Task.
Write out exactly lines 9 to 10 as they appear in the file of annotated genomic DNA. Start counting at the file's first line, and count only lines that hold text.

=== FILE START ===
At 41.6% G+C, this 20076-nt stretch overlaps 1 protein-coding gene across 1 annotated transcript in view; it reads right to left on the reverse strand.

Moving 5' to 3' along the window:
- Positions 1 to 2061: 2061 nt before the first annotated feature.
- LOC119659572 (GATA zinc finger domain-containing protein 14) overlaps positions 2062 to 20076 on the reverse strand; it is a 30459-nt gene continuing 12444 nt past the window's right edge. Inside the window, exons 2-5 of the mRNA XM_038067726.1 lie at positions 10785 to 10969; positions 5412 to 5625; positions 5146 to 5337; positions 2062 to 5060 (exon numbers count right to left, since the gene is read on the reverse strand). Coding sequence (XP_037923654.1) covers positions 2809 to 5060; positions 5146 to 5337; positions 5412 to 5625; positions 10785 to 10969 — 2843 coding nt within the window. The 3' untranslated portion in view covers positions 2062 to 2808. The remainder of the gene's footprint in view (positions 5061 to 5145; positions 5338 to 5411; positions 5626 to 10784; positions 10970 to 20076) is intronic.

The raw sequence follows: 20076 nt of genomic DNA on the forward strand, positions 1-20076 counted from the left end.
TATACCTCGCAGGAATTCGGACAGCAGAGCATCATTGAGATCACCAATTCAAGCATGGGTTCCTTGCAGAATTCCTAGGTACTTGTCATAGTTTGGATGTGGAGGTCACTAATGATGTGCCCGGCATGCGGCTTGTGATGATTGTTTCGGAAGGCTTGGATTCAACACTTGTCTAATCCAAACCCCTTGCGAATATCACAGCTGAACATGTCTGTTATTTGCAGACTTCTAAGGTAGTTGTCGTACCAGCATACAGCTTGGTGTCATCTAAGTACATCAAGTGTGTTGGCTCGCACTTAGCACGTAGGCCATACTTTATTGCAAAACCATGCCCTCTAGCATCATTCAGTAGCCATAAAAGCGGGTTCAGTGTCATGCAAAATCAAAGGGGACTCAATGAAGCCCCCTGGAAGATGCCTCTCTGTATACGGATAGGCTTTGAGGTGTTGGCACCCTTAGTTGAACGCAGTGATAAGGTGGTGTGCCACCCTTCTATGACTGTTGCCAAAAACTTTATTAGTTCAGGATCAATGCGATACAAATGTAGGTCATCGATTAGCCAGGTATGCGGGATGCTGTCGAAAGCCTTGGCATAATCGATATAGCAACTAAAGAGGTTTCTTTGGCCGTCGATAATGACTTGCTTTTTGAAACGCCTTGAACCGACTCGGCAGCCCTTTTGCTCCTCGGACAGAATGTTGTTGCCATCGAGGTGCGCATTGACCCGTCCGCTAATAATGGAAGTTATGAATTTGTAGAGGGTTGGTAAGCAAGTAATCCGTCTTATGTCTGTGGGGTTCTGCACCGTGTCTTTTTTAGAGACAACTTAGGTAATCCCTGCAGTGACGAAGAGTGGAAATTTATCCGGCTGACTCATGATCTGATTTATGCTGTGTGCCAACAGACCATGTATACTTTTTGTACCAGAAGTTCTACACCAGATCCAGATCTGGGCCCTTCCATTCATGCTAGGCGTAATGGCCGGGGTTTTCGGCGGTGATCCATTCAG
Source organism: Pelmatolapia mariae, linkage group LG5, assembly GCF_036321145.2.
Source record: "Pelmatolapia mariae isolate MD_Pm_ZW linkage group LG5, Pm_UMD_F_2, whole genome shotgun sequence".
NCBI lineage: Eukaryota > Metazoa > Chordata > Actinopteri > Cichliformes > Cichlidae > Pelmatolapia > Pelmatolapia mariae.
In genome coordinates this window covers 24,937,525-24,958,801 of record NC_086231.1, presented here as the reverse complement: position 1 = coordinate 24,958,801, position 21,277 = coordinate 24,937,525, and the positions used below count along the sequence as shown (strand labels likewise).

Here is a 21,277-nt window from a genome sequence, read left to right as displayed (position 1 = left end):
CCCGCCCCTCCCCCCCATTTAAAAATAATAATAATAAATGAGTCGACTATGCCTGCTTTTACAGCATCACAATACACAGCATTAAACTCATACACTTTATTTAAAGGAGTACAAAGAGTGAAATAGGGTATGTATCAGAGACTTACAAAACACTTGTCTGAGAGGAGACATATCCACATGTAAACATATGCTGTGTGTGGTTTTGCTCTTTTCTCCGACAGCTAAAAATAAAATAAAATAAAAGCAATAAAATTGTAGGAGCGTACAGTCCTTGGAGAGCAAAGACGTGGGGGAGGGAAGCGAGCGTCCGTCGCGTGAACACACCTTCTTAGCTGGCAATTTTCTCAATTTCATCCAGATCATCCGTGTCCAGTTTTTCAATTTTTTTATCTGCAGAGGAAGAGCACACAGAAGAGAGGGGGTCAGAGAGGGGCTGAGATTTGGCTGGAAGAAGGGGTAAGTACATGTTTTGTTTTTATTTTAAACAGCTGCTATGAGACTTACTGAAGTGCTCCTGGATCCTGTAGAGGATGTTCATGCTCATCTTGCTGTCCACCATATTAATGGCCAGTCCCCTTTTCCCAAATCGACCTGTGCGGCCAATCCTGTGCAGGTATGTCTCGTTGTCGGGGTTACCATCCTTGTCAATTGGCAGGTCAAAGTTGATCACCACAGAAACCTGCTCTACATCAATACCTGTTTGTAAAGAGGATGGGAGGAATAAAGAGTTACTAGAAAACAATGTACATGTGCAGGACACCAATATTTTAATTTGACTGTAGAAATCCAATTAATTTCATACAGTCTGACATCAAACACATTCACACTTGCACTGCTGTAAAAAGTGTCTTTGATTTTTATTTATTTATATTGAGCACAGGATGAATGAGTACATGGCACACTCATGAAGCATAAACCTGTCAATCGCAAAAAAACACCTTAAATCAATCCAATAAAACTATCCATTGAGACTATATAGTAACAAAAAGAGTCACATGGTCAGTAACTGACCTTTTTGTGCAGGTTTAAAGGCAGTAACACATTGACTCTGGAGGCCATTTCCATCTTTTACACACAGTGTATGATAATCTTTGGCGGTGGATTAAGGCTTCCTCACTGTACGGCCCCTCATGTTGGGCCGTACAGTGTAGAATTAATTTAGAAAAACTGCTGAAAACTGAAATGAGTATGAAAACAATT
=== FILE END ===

NCBI lineage: Eukaryota > Metazoa > Chordata > Actinopteri > Cichliformes > Cichlidae > Pelmatolapia > Pelmatolapia mariae.
In genome coordinates this window covers 24,937,525-24,958,801 of record NC_086231.1, presented here as the reverse complement: position 1 = coordinate 24,958,801, position 21,277 = coordinate 24,937,525, and the positions used below count along the sequence as shown (strand labels likewise).